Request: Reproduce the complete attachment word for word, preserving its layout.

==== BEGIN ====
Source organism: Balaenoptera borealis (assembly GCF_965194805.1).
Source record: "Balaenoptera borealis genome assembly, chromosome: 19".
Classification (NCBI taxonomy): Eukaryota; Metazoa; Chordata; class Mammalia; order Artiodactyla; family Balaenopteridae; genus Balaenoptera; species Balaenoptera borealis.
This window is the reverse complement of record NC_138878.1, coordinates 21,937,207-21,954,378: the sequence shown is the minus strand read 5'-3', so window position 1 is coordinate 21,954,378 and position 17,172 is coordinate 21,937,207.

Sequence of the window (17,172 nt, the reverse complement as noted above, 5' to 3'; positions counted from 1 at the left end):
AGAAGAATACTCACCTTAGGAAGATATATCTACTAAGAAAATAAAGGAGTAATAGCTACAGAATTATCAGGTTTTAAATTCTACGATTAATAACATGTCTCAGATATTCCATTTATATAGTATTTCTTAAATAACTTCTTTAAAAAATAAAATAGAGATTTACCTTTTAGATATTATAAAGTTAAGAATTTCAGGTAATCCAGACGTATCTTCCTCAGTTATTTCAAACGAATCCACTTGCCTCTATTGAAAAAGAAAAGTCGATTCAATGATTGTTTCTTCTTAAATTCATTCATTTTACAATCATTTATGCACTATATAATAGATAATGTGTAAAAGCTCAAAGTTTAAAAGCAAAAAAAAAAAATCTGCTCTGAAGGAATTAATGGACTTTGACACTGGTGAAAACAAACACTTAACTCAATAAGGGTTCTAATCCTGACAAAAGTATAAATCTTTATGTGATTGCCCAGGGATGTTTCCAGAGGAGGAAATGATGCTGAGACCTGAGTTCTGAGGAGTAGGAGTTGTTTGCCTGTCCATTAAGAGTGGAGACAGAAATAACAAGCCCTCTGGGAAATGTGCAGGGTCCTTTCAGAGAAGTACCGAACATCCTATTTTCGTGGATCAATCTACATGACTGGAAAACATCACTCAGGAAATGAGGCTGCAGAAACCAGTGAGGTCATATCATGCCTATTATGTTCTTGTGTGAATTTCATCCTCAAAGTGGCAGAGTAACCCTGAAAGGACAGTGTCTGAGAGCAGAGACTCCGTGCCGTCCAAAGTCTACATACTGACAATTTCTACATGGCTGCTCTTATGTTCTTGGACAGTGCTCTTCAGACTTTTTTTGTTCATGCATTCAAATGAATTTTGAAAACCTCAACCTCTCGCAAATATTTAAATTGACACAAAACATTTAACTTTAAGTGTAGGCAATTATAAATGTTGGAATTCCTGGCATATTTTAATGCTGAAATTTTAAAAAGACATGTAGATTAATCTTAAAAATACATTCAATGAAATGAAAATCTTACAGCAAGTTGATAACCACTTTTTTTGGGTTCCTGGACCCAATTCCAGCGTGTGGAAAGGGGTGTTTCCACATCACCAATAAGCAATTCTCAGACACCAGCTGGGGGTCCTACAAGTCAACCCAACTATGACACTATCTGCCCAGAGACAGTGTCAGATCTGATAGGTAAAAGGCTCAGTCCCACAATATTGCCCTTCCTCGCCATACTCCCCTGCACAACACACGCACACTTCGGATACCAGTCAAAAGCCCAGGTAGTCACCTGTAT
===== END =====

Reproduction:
Source organism: Balaenoptera borealis (assembly GCF_965194805.1).
Source record: "Balaenoptera borealis genome assembly, chromosome: 19".
Classification (NCBI taxonomy): Eukaryota; Metazoa; Chordata; class Mammalia; order Artiodactyla; family Balaenopteridae; genus Balaenoptera; species Balaenoptera borealis.
This window is the reverse complement of record NC_138878.1, coordinates 21,937,207-21,954,378: the sequence shown is the minus strand read 5'-3', so window position 1 is coordinate 21,954,378 and position 17,172 is coordinate 21,937,207.

Sequence of the window (17,172 nt, the reverse complement as noted above, 5' to 3'; positions counted from 1 at the left end):
AGAAGAATACTCACCTTAGGAAGATATATCTACTAAGAAAATAAAGGAGTAATAGCTACAGAATTATCAGGTTTTAAATTCTACGATTAATAACATGTCTCAGATATTCCATTTATATAGTATTTCTTAAATAACTTCTTTAAAAAATAAAATAGAGATTTACCTTTTAGATATTATAAAGTTAAGAATTTCAGGTAATCCAGACGTATCTTCCTCAGTTATTTCAAACGAATCCACTTGCCTCTATTGAAAAAGAAAAGTCGATTCAATGATTGTTTCTTCTTAAATTCATTCATTTTACAATCATTTATGCACTATATAATAGATAATGTGTAAAAGCTCAAAGTTTAAAAGCAAAAAAAAAAAATCTGCTCTGAAGGAATTAATGGACTTTGACACTGGTGAAAACAAACACTTAACTCAATAAGGGTTCTAATCCTGACAAAAGTATAAATCTTTATGTGATTGCCCAGGGATGTTTCCAGAGGAGGAAATGATGCTGAGACCTGAGTTCTGAGGAGTAGGAGTTGTTTGCCTGTCCATTAAGAGTGGAGACAGAAATAACAAGCCCTCTGGGAAATGTGCAGGGTCCTTTCAGAGAAGTACCGAACATCCTATTTTCGTGGATCAATCTACATGACTGGAAAACATCACTCAGGAAATGAGGCTGCAGAAACCAGTGAGGTCATATCATGCCTATTATGTTCTTGTGTGAATTTCATCCTCAAAGTGGCAGAGTAACCCTGAAAGGACAGTGTCTGAGAGCAGAGACTCCGTGCCGTCCAAAGTCTACATACTGACAATTTCTACATGGCTGCTCTTATGTTCTTGGACAGTGCTCTTCAGACTTTTTTTGTTCATGCATTCAAATGAATTTTGAAAACCTCAACCTCTCGCAAATATTTAAATTGACACAAAACATTTAACTTTAAGTGTAGGCAATTATAAATGTTGGAATTCCTGGCATATTTTAATGCTGAAATTTTAAAAAGACATGTAGATTAATCTTAAAAATACATTCAATGAAATGAAAATCTTACAGCAAGTTGATAACCACTTTTTTTGGGTTCCTGGACCCAATTCCAGCGTGTGGAAAGGGGTGTTTCCACATCACCAATAAGCAATTCTCAGACACCAGCTGGGGGTCCTACAAGTCAACCCAACTATGACACTATCTGCCCAGAGACAGTGTCAGATCTGATAGGTAAAAGGCTCAGTCCCACAATATTGCCCTTCCTCGCCATACTCCCCTGCACAACACACGCACACTTCGGATACCAGTCAAAAGCCCAGGTAGTCACCTGTAT